There are many exercises you can follow this up with, for example: build a line of canter poles where your gymnastic line would be later (build 2-3 bounce distances to 2-3 at one stride distances). Establish working canter that is suitable for your horse and approach the line in two-point/light seat. Over each pole canter-rise ONCE paying attention to you your lower leg position, suppleness and general sync with the horse’s stride. Repeat coming in deep seat and rising ONCE over each pole. Maintain rhythm and speed of the canter so that it doesn’t change whether you sit and rise.

Many riders do very well producing a nice, powerful canter in light seat but have problem maintaining it when sitting back in the saddle. If this too is your issue, observe whether you sit without holding the horse back through your seat bones. When you sit in the saddle, you should feel that your seat bones still maintain the diagonal weight shift needed for forward momentum and it is the positioning of your body, the incremental “hold” of your thighs and weight distribution through your back is what “brings the horse back”.

Gymnastic lines

Jumping over gymnastic lines of fences that are on a bounce, one and two stride distance helps immensely with riders’ jumping position. The repetitiveness of the exercise allows the rider to focus on themselves and let the horse learn from the exercise too. The fences are usually low and coming quick after one another which teaches the rider to concentrate and relax through the joints – especially ankles and knees, which often want to hold on to the horse and prevent secure jumping position from developing.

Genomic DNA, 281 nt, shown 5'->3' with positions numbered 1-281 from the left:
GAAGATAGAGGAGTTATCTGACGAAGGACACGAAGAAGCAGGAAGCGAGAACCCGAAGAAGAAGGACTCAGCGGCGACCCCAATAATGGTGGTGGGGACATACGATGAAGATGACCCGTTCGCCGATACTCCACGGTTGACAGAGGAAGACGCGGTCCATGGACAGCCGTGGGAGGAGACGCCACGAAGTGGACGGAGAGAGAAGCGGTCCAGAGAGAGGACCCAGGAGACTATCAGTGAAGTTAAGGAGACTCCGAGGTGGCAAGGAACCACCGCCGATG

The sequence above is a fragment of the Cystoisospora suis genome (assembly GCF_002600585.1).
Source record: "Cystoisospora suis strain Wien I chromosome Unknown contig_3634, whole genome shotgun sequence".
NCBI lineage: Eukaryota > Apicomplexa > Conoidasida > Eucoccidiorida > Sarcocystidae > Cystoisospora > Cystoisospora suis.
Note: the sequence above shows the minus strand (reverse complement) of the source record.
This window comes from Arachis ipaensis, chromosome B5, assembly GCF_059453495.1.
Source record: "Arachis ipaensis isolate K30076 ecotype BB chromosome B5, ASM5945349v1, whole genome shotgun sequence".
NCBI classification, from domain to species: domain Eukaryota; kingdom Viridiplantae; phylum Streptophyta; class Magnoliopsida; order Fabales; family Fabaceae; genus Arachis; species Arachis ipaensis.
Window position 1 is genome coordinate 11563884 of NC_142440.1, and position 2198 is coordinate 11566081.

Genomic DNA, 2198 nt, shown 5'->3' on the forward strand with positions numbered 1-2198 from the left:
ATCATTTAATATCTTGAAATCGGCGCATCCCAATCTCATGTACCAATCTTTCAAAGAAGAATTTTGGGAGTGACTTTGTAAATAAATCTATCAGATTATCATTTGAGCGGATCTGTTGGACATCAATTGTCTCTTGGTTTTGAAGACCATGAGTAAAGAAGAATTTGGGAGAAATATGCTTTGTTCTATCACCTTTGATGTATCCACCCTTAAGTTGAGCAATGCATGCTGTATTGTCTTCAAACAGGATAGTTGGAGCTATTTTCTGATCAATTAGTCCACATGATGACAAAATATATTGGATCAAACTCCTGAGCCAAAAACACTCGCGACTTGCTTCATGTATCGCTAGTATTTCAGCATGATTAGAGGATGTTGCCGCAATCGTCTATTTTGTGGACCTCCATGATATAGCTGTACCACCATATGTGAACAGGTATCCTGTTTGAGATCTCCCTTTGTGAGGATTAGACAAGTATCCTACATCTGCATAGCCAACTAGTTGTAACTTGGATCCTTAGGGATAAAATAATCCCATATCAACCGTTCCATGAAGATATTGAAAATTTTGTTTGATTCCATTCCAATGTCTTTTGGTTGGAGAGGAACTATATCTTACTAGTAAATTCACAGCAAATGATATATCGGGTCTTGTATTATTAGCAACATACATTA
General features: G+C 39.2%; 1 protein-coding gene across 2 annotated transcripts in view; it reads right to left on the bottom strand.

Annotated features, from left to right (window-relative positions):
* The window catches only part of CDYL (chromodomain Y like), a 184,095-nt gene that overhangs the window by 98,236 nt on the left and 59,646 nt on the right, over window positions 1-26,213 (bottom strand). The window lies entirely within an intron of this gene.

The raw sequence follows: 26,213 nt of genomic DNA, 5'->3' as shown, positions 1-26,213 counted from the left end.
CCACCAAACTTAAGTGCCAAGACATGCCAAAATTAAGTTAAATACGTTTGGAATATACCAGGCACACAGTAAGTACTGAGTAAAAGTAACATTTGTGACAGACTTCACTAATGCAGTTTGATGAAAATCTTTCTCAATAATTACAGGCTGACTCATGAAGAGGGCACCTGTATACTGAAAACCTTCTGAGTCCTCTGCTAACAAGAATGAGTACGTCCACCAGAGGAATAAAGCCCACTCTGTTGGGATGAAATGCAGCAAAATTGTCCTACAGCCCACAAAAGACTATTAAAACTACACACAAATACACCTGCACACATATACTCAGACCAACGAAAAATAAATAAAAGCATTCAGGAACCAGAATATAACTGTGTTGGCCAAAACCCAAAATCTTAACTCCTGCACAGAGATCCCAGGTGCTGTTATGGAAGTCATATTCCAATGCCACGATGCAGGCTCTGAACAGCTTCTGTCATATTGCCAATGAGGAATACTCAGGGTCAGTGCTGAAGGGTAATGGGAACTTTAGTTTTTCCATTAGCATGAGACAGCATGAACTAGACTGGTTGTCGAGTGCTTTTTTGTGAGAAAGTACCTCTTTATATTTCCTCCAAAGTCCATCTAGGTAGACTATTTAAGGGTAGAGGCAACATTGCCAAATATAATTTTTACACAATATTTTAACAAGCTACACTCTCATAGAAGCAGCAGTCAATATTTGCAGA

STEP 3: Keep Reassessing

In most generic terms, spend as much time in canter as you can on as many different horses as possible. Change often between two-point (light) seat and three – point seat (dressage seat). Focus on developing fluidity and ease in those canter exercises. Work over the poles in light seat often, both in trot and in canter. Have eyes on the ground, a knowledgeable friend or your instructor to give you feedback on how you are doing – many a time what we feel is very different from how it is…

I hope these few tips were useful for some of you out there 🙂
Have a great day!

Aspire Grassroots Clinic at Lindrick Livery, North Yorkshire; 15-16 March 2014 – Photo Report by Pure Essence Photography

After an epic road trip we returned from North Yorkshire. It was so much fun teaching riders at Lindrick Livery and we are delighted they invited us to come back next month!

Here are some lovely photos from the weekend by Pure Essence Photography – if you click on the collage below you can view all photos separately as larger files 🙂

Aspire Yorkshire 15-16 March 2014

Spring Training season commences